The Nobel Peace Prize was awarded to rights advocate Ales Bialiatski from Belarus and two human rights organizations from Russia and Ukraine on Friday.
The Norwegian Nobel Committee awarded the laureates, the Russian human rights organization Memorial and the Ukrainian human rights organization Center for Civil Liberties besides Bialiatski, for their "outstanding effort to document war crimes, human rights abuses and the abuse of power."
"The Peace Prize laureates represent civil society in their home countries. They have for many years promoted the right to criticise power and protect the fundamental rights of citizens," the committee said.
The committee lauded the Belarusian activist for devoting his life to "promoting democracy and peaceful development in his home country."
Bialiatski, 60, was jailed from 2011 to 2014. He was arrested again following mass demonstrations against the regime in 2020, according to the committee.
The human rights organization Memorial was founded in 1987 under the former Soviet Union to honor victims of political oppression.
"After the collapse of the Soviet Union, Memorial grew to become the largest human rights organisation in Russia," the Nobel statement said.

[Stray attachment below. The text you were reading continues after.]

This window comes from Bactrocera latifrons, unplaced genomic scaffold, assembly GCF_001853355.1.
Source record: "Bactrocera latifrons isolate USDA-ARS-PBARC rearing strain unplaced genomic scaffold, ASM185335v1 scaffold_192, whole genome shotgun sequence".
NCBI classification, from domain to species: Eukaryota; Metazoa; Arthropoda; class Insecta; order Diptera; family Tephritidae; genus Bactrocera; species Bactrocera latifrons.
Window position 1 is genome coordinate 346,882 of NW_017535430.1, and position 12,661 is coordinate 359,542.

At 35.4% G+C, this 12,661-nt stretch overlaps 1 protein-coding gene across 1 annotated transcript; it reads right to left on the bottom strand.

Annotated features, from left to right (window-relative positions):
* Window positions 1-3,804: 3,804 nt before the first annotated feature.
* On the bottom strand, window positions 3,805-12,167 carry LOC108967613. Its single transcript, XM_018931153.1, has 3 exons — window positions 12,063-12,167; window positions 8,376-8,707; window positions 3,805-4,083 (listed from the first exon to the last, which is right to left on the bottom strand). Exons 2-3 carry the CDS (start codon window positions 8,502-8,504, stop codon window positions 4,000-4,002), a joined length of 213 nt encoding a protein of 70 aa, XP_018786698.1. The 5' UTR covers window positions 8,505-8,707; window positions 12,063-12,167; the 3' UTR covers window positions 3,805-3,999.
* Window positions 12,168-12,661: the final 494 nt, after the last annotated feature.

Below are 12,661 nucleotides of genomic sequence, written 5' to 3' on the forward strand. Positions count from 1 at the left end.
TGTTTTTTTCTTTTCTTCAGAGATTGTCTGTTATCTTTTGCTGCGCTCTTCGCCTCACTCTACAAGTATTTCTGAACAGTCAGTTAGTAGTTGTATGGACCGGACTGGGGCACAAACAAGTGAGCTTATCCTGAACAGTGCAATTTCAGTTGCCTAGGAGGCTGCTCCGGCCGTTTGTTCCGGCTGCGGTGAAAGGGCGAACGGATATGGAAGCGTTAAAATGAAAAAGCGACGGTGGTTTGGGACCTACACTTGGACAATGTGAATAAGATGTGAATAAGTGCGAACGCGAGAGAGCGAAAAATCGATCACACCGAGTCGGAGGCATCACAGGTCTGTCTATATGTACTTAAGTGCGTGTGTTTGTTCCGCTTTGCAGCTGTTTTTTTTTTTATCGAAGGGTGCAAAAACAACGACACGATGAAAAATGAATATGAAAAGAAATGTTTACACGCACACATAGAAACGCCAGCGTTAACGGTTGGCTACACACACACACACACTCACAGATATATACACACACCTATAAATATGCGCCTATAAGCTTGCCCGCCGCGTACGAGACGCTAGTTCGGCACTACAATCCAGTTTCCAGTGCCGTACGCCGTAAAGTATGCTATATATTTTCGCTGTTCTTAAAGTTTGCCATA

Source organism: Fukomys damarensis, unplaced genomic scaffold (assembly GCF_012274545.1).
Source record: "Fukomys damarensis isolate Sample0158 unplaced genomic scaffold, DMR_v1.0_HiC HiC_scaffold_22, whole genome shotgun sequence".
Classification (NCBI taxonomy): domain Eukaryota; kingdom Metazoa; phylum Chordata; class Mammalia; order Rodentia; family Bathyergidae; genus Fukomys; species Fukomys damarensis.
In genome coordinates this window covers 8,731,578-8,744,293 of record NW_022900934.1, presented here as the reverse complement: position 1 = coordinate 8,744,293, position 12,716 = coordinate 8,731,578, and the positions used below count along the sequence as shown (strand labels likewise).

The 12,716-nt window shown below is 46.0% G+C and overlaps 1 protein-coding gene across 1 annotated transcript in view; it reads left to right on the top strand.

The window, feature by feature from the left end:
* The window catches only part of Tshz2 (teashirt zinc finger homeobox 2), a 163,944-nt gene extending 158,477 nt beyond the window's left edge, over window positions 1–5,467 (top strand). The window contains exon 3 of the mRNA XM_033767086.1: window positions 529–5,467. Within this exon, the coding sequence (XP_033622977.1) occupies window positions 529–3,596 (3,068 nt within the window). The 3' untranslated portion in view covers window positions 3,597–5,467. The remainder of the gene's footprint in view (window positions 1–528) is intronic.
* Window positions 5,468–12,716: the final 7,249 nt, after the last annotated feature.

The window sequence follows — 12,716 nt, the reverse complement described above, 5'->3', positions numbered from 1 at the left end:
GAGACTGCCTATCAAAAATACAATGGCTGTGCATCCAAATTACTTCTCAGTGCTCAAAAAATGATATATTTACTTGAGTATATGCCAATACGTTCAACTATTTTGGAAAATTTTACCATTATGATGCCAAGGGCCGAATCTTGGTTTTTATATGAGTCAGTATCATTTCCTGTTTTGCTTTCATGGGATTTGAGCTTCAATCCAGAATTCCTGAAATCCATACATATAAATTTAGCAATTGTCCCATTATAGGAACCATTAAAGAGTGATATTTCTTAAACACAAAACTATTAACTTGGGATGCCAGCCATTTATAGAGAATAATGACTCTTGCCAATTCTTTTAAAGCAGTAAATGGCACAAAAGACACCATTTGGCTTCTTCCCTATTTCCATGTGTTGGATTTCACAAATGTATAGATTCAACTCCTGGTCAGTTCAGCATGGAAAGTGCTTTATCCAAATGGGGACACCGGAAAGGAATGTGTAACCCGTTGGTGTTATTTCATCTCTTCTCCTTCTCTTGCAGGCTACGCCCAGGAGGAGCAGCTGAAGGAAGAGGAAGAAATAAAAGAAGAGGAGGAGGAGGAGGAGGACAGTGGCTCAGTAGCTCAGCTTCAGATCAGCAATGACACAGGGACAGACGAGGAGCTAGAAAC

The Center for Civil Liberties was founded in 2007 to advance human rights and democracy in Ukraine.
"After Russia's invasion of Ukraine in February 2022, the center has engaged in efforts to identify and document Russian war crimes against the Ukrainian population. The center is playing a pioneering role in holding guilty parties accountable for their crimes," read the statement.
Last year's Nobel Peace Prize went to journalists Maria Ressa and Dmitry Muratov for their "courageous fight for freedom of expression" in the Philippines and Russia.
The previous year, it was awarded to the UN World Food Program for its efforts to combat hunger.
Previous winners of the award include former US Presidents Jimmy Carter (2002) and Barack Obama (2009), as well as Pakistani activist Malala Yousafzai (2014), the EU (2012), the UN and its then Secretary-General Kofi Annan (2001).